The Babe


It was All-Saints Day, rainy, cold, dark, and Mount Calvary Cemetery appeared disappointingly to the Babe like a vast field of corn stubble with figures moving about here and there like rodents. Close at hand he could make out uninteresting inscriptions on tombstones. The very idea that some stone on a speck of ground here was hallowed to the Lupo's or anybody was a weird bit of foolishness.

How could anyone be found if you didn't know to begin with? asked the Babe, and what if you forgot? You ask the man in charge by the little house over there, the Mom said, taking comfort in the act of instruction.

He felt no sorrow for the dead, but only a concern for the technique of handling them. This story is remembered and, since it seems to make a point, I tell it. Many moments cannot be recalled; many are recallable, but of no apparent importance.

Thus we lumber along our road. I am on the most treacherous and confused of paths, where we endeavor to follow the child's sadness, his expression of emotions, his memory, dreams, obsessions and fantasies. We must continue to watch for his moments of shame and embarrassment, for we appreciate what Jean-Jacques Rousseau discovered two centuries ago, "It is the ridiculous and shameful, not one's criminal actions, that are hardest to confess."

Common in America and well exemplified in the Babe was the anxiety over exposing his own emotions and the full depth of his feelings. Never had he exclaimed, "I love you, Mommy," or "Daddy." The word "love" was taboo to him, although not to his Father or Mother, and he had never heard the words from the lips of Bro Bus or the younger brothers. The more one values a property or quality, the more one will react to any threat to it. The high value the Babe placed on controlling and restraining himself, with never a clear victory, was a measure of the high negative value (and the deep temptations behind it) that he assigned to the loss of control of himself and hence the environment.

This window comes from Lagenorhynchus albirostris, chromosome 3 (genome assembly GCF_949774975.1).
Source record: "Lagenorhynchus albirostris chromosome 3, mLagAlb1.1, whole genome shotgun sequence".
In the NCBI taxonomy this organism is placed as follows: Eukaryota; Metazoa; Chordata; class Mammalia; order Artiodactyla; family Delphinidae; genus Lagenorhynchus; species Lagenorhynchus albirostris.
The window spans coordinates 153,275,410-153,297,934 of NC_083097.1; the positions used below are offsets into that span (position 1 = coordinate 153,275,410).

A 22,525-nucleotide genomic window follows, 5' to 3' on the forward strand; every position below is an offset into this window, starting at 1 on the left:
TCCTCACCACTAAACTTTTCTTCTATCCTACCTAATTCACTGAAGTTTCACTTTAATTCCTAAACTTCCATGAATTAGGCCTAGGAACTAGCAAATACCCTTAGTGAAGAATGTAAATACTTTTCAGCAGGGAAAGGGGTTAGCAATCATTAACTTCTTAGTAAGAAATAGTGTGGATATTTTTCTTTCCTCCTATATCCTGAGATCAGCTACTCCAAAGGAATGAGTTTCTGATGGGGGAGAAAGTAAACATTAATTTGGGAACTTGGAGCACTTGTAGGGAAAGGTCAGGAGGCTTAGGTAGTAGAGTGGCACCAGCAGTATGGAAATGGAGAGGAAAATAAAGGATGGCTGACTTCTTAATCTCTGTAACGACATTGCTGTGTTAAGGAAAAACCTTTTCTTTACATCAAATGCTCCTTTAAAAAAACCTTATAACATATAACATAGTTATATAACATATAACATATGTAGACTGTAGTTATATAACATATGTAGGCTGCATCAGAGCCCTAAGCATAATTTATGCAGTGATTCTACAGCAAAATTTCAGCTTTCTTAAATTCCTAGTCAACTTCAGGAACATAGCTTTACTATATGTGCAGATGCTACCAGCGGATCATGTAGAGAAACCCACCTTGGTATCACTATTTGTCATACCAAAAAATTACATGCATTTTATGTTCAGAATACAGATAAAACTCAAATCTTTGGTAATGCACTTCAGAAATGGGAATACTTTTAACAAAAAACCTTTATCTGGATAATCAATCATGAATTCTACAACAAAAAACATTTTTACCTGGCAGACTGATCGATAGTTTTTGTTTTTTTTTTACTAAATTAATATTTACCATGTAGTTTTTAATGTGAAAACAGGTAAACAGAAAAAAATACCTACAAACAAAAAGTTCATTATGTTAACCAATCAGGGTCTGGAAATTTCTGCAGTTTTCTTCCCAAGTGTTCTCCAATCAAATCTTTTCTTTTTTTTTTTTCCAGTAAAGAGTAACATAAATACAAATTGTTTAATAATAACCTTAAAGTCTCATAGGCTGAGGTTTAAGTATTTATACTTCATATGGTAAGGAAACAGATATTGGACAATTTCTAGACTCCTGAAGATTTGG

This larger complex of behavior and attitude is also common in America, where control is such an individual matter, a struggle to be fought with oneself. The significant expression, "giving oneself away," is an Americanism that expresses the shame and failure of losing control of oneself, such that a person gives vent to his true feelings and emotions.